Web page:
Making Pounds Disappear

On reading Anne M. Fletcher’s book, Sober for Good: New Solutions for Drinking Problems — Advice from Those Who Have Succeeded, Dr. Pretlow remarked that “the parallels with overeating/obesity are striking.” Of course, Childhood Obesity News readers will recognize a similarity to the title of Dr. Pretlow’s book, Overweight: What Kids Say.

The two authors share the very interesting idea that people who have experienced a problem or a condition might be worth listening to. The publisher’s description of Fletcher’s book says,

Finally someone has gone straight to the real experts: hundreds of men and women who have resolved a drinking problem. The best-selling author Anne M. Fletcher asked them a simple question: how did you do it? The result is the first completely unbiased guide for problem drinkers, one that shatters long-held assumptions about alcohol recovery.

However, Fletcher seems to avoid the word “addiction” and even “alcoholism,” and that bothers some critics. Others are perturbed because she believes that alcohol does not have to be totally given up. Admittedly, only “a small number” can have an occasional drink without losing control and sliding back into alcohol dependency. But some feel that alcoholics should not even be exposed to this idea, even if it is true.

Food and eating

Fletcher also published several books about losing weight and keeping it off, and has been a guest on several television shows. A 2010 review of Thin for Life, which appeared at, begins by giving Fletcher’s credits as a registered dietician and a health and medical journalist. Reviewer Katherine Lee wrote, “the real force behind the book is the collection of stories from the weight-loss masters.”

There are 10 guidelines, the most important of which is to believe that you can do it in the first place. In addition to that initial positive attitude, another key is to maintain the positivity, and not mentally beat yourself up over the occasional misstep. The plan is said to be not about deprivation or elimination, which is a controversial stand.

Prospective readers are warned that it is not about quick weight loss, but that is actually much better because quick loss almost inevitably precedes gaining it back up again. This is a plan for the long haul. Aside from mental attitude, the most important factor is exercise, and quitting soft drinks is also an important factor.

Teens and weight loss

In 2008, Fletcher published Weight Loss Confidential: How Teens Lose Weight & Keep It Off — And What They Wish Parents Knew. The publisher’s press release is basically an outline of the book itself, giving away the shattered myths and all the things that young people wish their parents would wise up to.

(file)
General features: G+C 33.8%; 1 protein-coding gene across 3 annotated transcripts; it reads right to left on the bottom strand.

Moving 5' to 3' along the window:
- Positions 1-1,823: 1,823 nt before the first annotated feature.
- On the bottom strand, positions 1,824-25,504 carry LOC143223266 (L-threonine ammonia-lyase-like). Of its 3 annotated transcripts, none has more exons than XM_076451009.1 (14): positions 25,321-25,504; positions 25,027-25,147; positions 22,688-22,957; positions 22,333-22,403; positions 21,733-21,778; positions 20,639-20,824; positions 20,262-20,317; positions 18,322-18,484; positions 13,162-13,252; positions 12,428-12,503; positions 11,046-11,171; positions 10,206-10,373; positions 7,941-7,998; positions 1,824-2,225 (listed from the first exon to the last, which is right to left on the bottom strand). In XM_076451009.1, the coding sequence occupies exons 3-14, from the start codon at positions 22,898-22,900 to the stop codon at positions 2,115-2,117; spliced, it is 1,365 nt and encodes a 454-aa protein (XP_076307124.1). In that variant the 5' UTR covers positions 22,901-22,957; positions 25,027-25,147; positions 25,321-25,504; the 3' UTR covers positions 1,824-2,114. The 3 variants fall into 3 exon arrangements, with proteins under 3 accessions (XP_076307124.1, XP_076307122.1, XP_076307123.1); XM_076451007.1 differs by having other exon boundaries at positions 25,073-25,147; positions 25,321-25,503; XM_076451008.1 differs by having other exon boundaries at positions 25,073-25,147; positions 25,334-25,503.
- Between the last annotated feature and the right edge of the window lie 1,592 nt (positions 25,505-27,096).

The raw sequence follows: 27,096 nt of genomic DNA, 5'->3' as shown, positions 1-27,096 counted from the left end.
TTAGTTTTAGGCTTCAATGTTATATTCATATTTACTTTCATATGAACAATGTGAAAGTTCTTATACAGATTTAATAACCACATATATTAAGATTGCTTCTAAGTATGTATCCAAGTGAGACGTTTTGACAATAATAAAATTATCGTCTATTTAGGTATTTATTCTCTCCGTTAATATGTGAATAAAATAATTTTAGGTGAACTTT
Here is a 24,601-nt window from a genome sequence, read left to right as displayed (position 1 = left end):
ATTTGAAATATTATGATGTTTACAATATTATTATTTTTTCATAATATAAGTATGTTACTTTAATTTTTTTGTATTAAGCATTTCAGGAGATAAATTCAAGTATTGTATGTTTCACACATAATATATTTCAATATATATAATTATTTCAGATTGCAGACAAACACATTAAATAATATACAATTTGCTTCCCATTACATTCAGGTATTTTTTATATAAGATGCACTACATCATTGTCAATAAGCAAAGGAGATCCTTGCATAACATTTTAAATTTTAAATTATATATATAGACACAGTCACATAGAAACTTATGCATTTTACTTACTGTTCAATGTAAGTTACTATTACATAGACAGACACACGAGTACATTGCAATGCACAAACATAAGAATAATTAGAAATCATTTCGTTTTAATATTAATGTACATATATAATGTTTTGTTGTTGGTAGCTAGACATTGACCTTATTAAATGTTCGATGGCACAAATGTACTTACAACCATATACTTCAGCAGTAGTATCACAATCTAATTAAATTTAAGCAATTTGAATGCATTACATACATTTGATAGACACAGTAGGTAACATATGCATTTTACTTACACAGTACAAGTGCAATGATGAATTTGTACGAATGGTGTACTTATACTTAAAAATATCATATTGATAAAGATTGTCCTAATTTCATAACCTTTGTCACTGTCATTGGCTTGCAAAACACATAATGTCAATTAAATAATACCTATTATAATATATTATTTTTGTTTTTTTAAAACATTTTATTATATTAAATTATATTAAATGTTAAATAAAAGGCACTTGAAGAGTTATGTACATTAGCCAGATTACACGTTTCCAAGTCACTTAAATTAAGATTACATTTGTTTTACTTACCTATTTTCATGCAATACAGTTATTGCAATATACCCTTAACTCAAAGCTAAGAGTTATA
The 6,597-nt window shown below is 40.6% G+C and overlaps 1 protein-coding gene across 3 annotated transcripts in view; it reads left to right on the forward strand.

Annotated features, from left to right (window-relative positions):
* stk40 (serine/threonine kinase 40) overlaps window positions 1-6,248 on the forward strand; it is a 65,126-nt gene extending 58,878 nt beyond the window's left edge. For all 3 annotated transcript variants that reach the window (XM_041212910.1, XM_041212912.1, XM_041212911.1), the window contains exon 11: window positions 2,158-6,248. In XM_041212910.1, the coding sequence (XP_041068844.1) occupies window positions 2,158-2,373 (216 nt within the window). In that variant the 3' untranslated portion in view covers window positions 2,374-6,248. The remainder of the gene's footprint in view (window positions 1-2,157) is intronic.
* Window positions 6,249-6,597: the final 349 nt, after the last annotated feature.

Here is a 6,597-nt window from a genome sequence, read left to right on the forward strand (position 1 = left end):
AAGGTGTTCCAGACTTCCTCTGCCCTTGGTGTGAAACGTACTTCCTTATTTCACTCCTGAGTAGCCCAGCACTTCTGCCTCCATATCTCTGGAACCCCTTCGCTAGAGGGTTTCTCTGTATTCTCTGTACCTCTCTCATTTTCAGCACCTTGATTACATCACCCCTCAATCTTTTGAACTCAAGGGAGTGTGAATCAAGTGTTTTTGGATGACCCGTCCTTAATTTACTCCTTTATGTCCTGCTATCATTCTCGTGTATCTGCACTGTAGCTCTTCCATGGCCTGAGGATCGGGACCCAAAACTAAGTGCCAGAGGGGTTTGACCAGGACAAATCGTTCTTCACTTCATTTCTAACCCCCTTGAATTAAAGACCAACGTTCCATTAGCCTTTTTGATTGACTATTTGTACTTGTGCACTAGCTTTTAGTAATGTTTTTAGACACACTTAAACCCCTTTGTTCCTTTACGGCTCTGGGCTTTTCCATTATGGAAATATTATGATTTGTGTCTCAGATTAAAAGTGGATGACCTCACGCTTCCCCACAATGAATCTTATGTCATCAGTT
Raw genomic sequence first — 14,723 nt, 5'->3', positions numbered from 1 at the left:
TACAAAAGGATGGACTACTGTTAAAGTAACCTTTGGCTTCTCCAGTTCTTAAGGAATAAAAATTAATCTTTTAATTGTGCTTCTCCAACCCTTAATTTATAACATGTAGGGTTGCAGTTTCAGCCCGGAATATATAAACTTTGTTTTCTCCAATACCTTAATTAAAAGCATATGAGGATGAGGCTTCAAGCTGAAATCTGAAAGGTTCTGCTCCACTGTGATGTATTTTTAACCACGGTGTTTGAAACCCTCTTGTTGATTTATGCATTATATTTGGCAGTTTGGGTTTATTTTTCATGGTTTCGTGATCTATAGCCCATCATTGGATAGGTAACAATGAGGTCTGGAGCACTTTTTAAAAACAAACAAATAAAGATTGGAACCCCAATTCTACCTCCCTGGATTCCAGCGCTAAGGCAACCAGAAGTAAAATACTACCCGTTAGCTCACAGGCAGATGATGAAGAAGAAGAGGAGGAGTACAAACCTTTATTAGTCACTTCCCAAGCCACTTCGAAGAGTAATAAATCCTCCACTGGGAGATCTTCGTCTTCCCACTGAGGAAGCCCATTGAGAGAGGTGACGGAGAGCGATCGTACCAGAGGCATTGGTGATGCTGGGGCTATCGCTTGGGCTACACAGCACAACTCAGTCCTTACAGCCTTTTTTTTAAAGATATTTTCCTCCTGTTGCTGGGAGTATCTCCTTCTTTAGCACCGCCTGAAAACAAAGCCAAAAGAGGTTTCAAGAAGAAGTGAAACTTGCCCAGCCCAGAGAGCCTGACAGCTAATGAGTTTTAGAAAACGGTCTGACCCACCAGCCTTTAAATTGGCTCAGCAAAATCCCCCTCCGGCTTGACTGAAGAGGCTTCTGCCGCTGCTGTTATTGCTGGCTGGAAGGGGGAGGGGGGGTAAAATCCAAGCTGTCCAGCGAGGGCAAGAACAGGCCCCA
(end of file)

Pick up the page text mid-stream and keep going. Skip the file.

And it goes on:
It also includes several quotations from teens, and an interview with Fletcher about her inspiration:

I actually got the idea years ago, when my overweight teenage son came home from camp and excitedly told me about a boy he’d met who had lost 40 pounds. It occurred to me that a great model for a book would be “teens helping other teens” with weight management. My son lost more than 60 pounds when he was 18 and, when he’d kept it off for a few years, I decided it was time to write the book.

I chose to talk about the issue because I wanted readers to know that my son and I have “been there.” […] My son’s story shows that if you give overweight children the tools to succeed, they may eventually do it.

As sources of information, Fletcher only included teens who had been truly overweight, not just carrying a few extra pounds. Each participant filled out an eight-page questionnaire. Here is a quotation from one of the teens, Sandra D.:

Many different things make a person worthwhile. If you’re not an ideal-sized body, it doesn’t mean you’re not an ideal person.

Your responses and feedback are welcome!

Source: “Sober for Good,”, undated
Source: “Sober for Good,”, 04/01/01
Source: “Sober for Good,”, undated
Source: “Thin for Life,”, 07/06/10
Source: “Weight Loss Confidential,”
Photo credit: Michael Coghlan on Visualhunt/CC BY-SA

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Profiles: Kids Struggling with Weight

Profiles: Kids Struggling with Obesity top bottom

The Book

OVERWEIGHT: What Kids Say explores the obesity problem from the often-overlooked perspective of children struggling with being overweight.

About Dr. Robert A. Pretlow

Dr. Robert A. Pretlow is a pediatrician and childhood obesity specialist. He has been researching and spreading awareness on the childhood obesity epidemic in the US for more than a decade.
You can contact Dr. Pretlow at:


Dr. Pretlow’s invited presentation at the American Society of Animal Science 2020 Conference
What’s Causing Obesity in Companion Animals and What Can We Do About It

Dr. Pretlow’s invited presentation at the World Obesity Federation 2019 Conference:
Food/Eating Addiction and the Displacement Mechanism

Dr. Pretlow’s Multi-Center Clinical Trial Kick-off Speech 2018:
Obesity: Tackling the Root Cause

Dr. Pretlow’s 2017 Workshop on
Treatment of Obesity Using the Addiction Model

Dr. Pretlow’s invited presentation for
TEC and UNC 2016

Dr. Pretlow’s invited presentation at the 2015 Obesity Summit in London, UK.

Dr. Pretlow’s invited keynote at the 2014 European Childhood Obesity Group Congress in Salzburg, Austria.

Dr. Pretlow’s presentation at the 2013 European Congress on Obesity in Liverpool, UK.

Dr. Pretlow’s presentation at the 2011 International Conference on Childhood Obesity in Lisbon, Portugal.

Dr. Pretlow’s presentation at the 2010 Uniting Against Childhood Obesity Conference in Houston, TX.

Food & Health Resources